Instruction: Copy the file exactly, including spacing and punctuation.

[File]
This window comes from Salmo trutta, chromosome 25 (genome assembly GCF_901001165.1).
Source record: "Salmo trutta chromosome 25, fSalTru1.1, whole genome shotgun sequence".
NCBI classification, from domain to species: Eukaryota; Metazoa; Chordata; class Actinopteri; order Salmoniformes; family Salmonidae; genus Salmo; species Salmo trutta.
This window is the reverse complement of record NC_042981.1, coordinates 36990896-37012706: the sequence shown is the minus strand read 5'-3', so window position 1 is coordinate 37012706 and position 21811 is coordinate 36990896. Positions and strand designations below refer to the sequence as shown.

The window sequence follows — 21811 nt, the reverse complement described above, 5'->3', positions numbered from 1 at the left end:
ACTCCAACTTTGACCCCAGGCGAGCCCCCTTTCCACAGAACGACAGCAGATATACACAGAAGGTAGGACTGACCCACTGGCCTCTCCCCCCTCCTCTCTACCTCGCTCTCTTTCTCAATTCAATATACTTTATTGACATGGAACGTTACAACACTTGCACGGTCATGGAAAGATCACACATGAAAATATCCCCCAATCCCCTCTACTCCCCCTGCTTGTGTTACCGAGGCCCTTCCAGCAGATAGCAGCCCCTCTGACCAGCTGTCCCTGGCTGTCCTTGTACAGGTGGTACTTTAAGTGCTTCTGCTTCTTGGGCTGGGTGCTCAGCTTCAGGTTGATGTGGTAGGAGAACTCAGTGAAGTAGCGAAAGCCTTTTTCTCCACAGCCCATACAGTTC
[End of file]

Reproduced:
This window comes from Salmo trutta, chromosome 25 (genome assembly GCF_901001165.1).
Source record: "Salmo trutta chromosome 25, fSalTru1.1, whole genome shotgun sequence".
NCBI classification, from domain to species: Eukaryota; Metazoa; Chordata; class Actinopteri; order Salmoniformes; family Salmonidae; genus Salmo; species Salmo trutta.
This window is the reverse complement of record NC_042981.1, coordinates 36990896-37012706: the sequence shown is the minus strand read 5'-3', so window position 1 is coordinate 37012706 and position 21811 is coordinate 36990896. Positions and strand designations below refer to the sequence as shown.

The window sequence follows — 21811 nt, the reverse complement described above, 5'->3', positions numbered from 1 at the left end:
ACTCCAACTTTGACCCCAGGCGAGCCCCCTTTCCACAGAACGACAGCAGATATACACAGAAGGTAGGACTGACCCACTGGCCTCTCCCCCCTCCTCTCTACCTCGCTCTCTTTCTCAATTCAATATACTTTATTGACATGGAACGTTACAACACTTGCACGGTCATGGAAAGATCACACATGAAAATATCCCCCAATCCCCTCTACTCCCCCTGCTTGTGTTACCGAGGCCCTTCCAGCAGATAGCAGCCCCTCTGACCAGCTGTCCCTGGCTGTCCTTGTACAGGTGGTACTTTAAGTGCTTCTGCTTCTTGGGCTGGGTGCTCAGCTTCAGGTTGATGTGGTAGGAGAACTCAGTGAAGTAGCGAAAGCCTTTTTCTCCACAGCCCATACAGTTC